• This approach involves the usage of shared language that enhances communication between various tech and non-tech teams.
  • Tests are more user-focused and based on the system’s behavior.
  • In BDD, “Given-When-Then” is the proposed approach for writing test cases.
  • Focuses on defining ‘behavior’ rather than defining ‘tests’.
  • Enhances communication among the members of cross-functional product teams.
  • Helps reach a wider audience via the usage of non-technical language

Let’s understand this tutorial with the help of an example.

How to Integrate Cypress and Cucumber

Let’s first start by installing a Cypress and Cucumber preprocessor.

Step 1: Install Cypress 

Run the following command to install Cypress locally:

 npm install cypress

Step 2: Install Cucumber for Cypress

Run the following command to install the Cucumber for Cypress package: 

npm install –save-dev cypress-cucumber-preprocessor  

Step 3: Add the configuration Cypress environment files

Under plugins/Index.JS file add the following:

const cucumber = require('cypress-cucumber-preprocessor').default 

module.exports = (on, config) => {

  on('file:preprocessor', cucumber())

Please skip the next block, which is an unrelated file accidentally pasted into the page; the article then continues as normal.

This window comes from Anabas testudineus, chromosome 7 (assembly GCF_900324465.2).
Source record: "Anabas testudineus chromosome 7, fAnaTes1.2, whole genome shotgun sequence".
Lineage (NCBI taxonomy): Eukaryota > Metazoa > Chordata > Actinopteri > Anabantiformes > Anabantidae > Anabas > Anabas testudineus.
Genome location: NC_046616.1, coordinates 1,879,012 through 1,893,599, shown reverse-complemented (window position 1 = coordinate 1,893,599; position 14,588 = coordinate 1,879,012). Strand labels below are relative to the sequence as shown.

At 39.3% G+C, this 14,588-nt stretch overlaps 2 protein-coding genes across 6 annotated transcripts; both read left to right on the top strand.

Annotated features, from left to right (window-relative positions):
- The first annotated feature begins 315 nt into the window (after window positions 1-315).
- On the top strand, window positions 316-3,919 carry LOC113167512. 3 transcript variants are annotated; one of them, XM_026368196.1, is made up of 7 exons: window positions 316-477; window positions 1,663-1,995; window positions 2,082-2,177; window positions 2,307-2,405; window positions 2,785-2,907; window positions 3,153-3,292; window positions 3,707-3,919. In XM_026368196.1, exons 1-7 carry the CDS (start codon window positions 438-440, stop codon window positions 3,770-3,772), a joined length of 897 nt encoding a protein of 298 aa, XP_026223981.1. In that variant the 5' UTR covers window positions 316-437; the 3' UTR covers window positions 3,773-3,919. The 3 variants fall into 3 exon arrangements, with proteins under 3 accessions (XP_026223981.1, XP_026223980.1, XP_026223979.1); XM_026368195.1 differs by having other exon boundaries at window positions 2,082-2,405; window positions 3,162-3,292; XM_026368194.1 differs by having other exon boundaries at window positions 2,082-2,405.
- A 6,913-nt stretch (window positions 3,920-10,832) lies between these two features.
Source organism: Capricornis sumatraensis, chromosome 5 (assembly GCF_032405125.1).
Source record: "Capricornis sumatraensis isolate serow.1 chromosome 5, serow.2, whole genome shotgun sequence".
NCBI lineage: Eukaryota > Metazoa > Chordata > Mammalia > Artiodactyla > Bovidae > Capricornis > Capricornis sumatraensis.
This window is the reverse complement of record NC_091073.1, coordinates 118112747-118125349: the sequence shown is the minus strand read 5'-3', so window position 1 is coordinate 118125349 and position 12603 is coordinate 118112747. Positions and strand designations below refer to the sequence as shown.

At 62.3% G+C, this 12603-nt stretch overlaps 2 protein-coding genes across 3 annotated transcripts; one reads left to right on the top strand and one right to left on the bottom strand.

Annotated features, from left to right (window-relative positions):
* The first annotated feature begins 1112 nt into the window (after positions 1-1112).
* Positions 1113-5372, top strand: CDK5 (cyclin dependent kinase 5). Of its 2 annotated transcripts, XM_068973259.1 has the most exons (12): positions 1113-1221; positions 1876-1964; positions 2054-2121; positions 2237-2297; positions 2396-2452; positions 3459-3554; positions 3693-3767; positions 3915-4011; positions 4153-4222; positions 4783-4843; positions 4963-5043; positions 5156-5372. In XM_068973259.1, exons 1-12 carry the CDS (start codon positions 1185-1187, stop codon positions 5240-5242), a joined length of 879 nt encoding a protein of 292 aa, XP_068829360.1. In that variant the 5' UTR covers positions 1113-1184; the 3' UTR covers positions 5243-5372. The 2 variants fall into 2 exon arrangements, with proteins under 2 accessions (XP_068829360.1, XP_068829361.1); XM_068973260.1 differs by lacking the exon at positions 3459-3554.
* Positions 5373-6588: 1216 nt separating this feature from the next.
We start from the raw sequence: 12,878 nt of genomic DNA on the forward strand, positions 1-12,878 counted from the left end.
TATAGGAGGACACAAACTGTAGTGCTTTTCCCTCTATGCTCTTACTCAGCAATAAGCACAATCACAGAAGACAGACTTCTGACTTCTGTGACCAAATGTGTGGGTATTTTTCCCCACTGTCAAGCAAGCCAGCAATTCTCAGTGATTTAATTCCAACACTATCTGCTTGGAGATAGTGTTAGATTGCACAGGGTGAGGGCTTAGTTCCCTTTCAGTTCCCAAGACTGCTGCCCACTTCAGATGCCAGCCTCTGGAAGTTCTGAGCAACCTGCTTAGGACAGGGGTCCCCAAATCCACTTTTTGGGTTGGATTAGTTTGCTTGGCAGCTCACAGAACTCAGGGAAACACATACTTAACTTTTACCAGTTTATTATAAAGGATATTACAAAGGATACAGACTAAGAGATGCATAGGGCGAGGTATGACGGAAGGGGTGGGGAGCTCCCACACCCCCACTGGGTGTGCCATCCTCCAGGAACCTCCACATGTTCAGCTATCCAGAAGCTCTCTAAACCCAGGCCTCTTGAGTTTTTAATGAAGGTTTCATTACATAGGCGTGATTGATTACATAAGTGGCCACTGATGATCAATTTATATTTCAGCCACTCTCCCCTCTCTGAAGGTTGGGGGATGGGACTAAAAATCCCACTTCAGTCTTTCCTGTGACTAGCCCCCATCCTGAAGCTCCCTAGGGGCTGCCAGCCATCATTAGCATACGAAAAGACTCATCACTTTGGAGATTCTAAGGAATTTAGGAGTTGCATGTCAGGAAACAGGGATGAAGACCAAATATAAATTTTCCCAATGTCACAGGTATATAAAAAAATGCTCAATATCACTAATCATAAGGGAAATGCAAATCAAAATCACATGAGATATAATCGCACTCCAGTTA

}

Within the package.json file, add the following configuration:

"cypress-cucumber-preprocessor": {"nonGlobalStepDefinitions": true

In the spec files extension parameter in the cypress.json file, make sure to point to the feature files:

{

  "testFiles": "**/*.feature"

}

Run Tests with Cypress and Cucumber

Let’s first write this test by just using Cypress:

cy.visit('/login')

  .findByPlaceholder(/email/)

  .type(xyz@gmail.com')

  .findByPlaceholder(/password/)

  .type('my password')

  .findByText('Log in')

  .click()

  .url()

  .should('eq', '/')

  .window().its('localStorage.email')

  .should('eq', 'xyz@gmail.com)


This test navigates to /login (using the baseUrl specified in cypress.json), enters the username and the password, and clicks the “Log in” button. 

In Cypress, users can group multiple commands into a single custom command by creating a file called cypress/support/commands.js and add: